For example, even on the same hardware, different programs can give each user different features. By applying this to wheelchairs, we could create great changes in personal mobility. When computer support enables us to “move naturally”, we will no longer see movement as an obstacle.
For example, the aging population of Japan is usually discussed in negative terms, but it could also be thought of in terms of diversity. Declining eyesight, hearing, and mobility; all of these are diversity. Increase the sphere of activity of the elderly or disabled creates the possibility for a better, more comfortable future for everyone.
I want to think about ways to make machine intelligence and human intelligence work together in a hybrid system. This quick and efficient problem solving system would determine what is better for a human to do, what is better for a machine to do, and what should be mutually supplemented. Once people feel that it is natural to work together with machines, I believe that diversity will be accelerated.
When we watch a science fiction movie, we never think that a character whose body is partially mechanical is disabled. We see them as scary, strong, or cool. For those who think having a mechanical arm sounds stylish and useful; they could see those who only have one arm and ask themselves what it would be like to have three. Thinking in this way could make using machines seem just like wearing glasses. The 21st century is heading towards such a worldview.
We have been repeatedly producing the same things in large, cheap quantities since the late 1800s. The problem we must solve is not just the size and scale of hardware, but how do computers help individuals cope with the obstacles they face and what solutions are possible going forward. So, our purpose is to find how to find a way to raise diversity by shifting to “made to order.”
Even though we can use CG to freely design any shape, production is still limited by things that have already been mass produced. For example, if we want to create a robot, we would have to use parts that are bought at an electronics store.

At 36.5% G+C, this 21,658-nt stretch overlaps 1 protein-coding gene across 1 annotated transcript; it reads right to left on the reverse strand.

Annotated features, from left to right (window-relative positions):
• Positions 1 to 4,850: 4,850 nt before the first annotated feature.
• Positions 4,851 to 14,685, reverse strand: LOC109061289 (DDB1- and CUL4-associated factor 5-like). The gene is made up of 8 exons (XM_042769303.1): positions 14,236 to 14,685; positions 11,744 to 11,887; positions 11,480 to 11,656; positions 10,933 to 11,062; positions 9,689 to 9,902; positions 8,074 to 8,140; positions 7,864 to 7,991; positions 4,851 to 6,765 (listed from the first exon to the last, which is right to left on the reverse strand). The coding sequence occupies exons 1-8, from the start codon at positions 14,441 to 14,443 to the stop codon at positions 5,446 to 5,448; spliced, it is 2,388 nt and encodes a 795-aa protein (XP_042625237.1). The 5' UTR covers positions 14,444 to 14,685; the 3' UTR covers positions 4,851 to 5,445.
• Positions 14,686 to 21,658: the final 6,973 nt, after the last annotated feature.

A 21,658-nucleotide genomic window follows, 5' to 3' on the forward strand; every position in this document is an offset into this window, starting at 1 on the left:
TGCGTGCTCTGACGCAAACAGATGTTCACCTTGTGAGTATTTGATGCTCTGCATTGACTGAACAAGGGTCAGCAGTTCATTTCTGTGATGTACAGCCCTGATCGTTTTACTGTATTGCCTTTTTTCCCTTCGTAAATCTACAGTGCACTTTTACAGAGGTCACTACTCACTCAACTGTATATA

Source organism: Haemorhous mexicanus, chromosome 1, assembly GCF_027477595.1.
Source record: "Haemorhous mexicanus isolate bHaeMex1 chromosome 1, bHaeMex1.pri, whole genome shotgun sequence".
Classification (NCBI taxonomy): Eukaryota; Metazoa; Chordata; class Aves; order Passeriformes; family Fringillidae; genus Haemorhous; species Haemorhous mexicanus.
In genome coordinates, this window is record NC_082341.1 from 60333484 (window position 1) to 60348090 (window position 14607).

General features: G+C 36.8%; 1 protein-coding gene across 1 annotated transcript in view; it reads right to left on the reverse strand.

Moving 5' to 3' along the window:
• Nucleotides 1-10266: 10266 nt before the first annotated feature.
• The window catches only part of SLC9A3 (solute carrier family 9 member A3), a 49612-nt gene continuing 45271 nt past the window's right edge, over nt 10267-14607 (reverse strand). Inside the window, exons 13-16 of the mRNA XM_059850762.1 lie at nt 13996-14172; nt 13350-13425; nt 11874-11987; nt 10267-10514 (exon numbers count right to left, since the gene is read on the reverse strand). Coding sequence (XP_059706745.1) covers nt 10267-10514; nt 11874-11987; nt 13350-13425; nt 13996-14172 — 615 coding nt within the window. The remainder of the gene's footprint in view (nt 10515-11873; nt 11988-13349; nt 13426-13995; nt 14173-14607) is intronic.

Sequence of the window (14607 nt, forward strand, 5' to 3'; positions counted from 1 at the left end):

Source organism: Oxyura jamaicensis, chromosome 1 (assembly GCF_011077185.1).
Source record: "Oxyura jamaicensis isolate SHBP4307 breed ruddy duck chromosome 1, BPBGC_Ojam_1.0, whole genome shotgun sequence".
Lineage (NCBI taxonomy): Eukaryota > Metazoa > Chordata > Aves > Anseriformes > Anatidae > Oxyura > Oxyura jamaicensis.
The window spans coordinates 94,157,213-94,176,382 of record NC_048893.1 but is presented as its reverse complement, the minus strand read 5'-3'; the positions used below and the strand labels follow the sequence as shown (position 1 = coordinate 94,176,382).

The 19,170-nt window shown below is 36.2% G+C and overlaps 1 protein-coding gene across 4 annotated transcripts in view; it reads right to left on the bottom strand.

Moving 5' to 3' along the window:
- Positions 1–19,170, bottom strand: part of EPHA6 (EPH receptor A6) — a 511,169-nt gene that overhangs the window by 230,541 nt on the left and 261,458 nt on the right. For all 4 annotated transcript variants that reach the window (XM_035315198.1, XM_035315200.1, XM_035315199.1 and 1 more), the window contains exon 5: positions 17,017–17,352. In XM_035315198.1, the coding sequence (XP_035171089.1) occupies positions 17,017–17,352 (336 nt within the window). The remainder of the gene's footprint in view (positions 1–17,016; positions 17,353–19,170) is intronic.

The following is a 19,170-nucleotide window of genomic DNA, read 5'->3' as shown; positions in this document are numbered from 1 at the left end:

Rather than put effort into hardware development, we are putting effort into software development that will fill in the gaps created by a dependency on existing objects when trying to use CG to freely design things using data. I like to think about ways for the Zaku suits to come together and be able to defeat a Gundam.
Diversity production is a very creative concept, and people should be trained for it. In my lab, we have a project called “Make a Spring that Only Curves in One Direction.” We create these characters with bendable legs or ears in CG. We then 3D print them and try to find ways to make them move.
We can make materials that are flexible like springs, but controlling the degree of freedom in which it bends is difficult. We imagined creating materials that can move in fixed directions akin to how a foot or finger can smoothly move by coordinating joints and muscles. We ran computer simulations to analyze the output and developed what we call the Coded Skeleton. By using skeletal components that can take any shape or appearance, output can be made consistent with a computer’s calculated design. This makes diverse production possible.
Alan Kay, father of the personal computer, said “The best way to predict the future is to invent it.” My interpretation of that is “To predict the value of future products, we must invent them.”
Investing in the young has always been the key to making the future, but the way of receiving the money to create the necessary research environment is still the problem to this day. That is why we are turning to crowdfunding for undergraduate research education.
To foster machine learning and CG modeling, the creation of a machine learning environment and equipment for 3D printing is necessary. I want to prepare IoT/AI for permeating the “digital nature” era which needs essential “physical installations” and “mathematical modeling ability” for educational purposes. From this, by means of industrial-academic cooperation, there is a potential for collaborative research among students (graduate school or graduation year researchers) as well as those still in primary education aiming to be enrolled to perform research education.
Establishing an undergraduate research environment is limited by other public and research and development budgets. Therefore, it is difficult for universities to create a freely usable environment. Although we are proactively working with corporations and public projects to perform collaborative research to solve societal problems, the equipment available to undergraduates to utilize their creativity is limited.
The GPU servers required for deep learning are expensive. The high-resolution printers required for researching 3D printing are also more expensive than normal printers. Our purpose is to maintain these budgets and secure a budget for unhindered research education.
Donations made through fundFlyer for this project go to the University of Tsukuba, a national university of Japan. As such, donations may be tax deductable. For more details, please see the “Tax Incentives” portion of the project’s page on Readyfor.